There’s a debate in Minnesota over funding for aquatic invasive species programs. Here’s how Minnesota compares to Wisconsin, a state that claims 15,000 lakes. This is based on data from Department of Natural Resource budgets in each state. There are other funding sources that contribute to aquatic invasive species programs. Since 2008, the Minnesota Legislative Read more →
The Department of Natural Resources spent about $8.5 million on aquatic invasive species (AIS) programs in 2013. Here’s a breakdown: -Enforcement – $1,780,000 -Inspections – $2,200,000 -Inspection equipment – $270,000 -Public awareness and prevention grants – $300,000 -AIS management – $1,092,000 -Statewide coordination and field operations – $2,200,000 -Asian Carp planning and monitoring – $93,000 Read more →
Opening the cabin for the summer in Minnesota means work — and more memories — for Ely photographer Steve Foss.
The 66th annual Governor’s Fishing Opener set for this weekend in Park Rapids may be one for the record books. Many lakes in the area still have lots of ice, enough so that even a couple of days of warm temperatures are unlikely to make it disappear in time for Saturday’s walleye opener.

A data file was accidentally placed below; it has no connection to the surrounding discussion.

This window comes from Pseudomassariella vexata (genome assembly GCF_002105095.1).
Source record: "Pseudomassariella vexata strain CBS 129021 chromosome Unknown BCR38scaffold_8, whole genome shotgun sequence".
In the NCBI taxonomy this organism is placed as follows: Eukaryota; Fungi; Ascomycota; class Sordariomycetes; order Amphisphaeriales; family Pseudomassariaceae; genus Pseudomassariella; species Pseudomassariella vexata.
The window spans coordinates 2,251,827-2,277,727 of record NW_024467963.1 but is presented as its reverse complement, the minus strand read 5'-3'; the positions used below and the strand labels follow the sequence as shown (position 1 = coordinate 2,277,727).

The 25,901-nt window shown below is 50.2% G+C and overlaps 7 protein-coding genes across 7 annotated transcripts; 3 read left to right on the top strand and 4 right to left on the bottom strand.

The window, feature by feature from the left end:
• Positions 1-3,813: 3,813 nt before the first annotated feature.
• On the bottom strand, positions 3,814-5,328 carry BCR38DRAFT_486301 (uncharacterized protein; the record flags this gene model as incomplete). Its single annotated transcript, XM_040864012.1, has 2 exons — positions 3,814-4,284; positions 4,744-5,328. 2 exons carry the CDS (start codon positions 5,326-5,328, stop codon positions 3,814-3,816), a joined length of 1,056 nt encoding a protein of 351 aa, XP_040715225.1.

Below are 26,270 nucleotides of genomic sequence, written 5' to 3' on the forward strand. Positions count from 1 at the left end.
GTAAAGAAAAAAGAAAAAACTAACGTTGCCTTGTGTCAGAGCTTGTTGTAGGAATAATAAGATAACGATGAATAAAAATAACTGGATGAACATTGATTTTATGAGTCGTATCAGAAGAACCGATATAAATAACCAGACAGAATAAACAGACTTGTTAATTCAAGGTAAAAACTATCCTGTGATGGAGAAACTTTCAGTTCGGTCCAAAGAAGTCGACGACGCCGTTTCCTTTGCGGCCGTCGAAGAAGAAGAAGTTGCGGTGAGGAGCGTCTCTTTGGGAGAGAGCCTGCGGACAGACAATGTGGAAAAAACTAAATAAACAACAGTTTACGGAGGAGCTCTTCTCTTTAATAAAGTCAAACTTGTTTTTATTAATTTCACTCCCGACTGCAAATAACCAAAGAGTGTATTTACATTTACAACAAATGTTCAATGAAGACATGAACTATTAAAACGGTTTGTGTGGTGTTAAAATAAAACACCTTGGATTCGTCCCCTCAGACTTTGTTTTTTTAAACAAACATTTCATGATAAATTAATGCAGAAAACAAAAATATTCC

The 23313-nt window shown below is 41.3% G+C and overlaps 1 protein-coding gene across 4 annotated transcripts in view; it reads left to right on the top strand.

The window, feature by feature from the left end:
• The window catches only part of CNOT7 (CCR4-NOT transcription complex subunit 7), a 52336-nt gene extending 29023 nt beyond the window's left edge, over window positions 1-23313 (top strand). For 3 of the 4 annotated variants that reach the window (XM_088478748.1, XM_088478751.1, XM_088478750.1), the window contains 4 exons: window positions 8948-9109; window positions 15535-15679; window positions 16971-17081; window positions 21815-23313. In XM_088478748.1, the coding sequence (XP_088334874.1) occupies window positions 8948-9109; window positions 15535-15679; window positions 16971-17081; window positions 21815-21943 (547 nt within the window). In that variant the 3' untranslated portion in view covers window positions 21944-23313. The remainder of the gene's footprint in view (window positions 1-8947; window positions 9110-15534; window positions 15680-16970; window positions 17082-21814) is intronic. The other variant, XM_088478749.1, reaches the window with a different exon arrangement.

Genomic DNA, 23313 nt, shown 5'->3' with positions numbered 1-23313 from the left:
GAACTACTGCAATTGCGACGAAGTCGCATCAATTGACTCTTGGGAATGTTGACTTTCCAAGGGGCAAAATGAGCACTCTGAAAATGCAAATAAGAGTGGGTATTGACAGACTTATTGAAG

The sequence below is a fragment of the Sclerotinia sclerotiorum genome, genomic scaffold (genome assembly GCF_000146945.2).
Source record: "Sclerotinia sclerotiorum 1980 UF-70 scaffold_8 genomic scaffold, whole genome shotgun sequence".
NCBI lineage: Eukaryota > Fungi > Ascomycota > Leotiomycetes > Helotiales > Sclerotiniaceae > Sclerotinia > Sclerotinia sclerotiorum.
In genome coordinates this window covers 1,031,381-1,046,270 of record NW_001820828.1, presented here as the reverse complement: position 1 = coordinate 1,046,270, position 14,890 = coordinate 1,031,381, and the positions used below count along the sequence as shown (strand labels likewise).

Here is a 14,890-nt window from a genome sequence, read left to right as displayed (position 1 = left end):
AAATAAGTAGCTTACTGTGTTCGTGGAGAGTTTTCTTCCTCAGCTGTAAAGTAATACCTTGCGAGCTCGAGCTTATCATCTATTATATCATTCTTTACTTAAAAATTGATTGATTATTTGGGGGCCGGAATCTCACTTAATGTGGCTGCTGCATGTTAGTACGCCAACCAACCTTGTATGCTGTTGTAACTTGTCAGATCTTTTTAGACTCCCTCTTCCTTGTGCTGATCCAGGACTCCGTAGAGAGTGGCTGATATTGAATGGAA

Thick wisps of steam have been rising from the surface of Lake Superior over the last several days of sub-zero temperatures. An explanation of what causes it, and why there’s not more ice, when the temperatures are so cold.
The non-native sea lamprey remains the only one of about 180 aquatic invasive species in the Great Lakes to be successfully controlled. Now scientists are exploring other means of controlling the destructive creature, research that could also help with other exotic species.
Limnologist Gretchen Anderson Hansen was collecting crayfish in a lake in Vilas County, WI when she found herself being observed by a handful of hungry small mouth bass.
Walleyes, northern pike and perch have begun their spawning runs in many northern lakes.
Aquatic invasive species are drawing a of of attention in Minnesota. Just one invasive, the zebra mussel, is expected to cause billions of dollars in economic effects over the next decade.
Lakes can sound like a symphony this time of year when winter ice begins to thicken. If you’ve never heard the sound before, check out this video.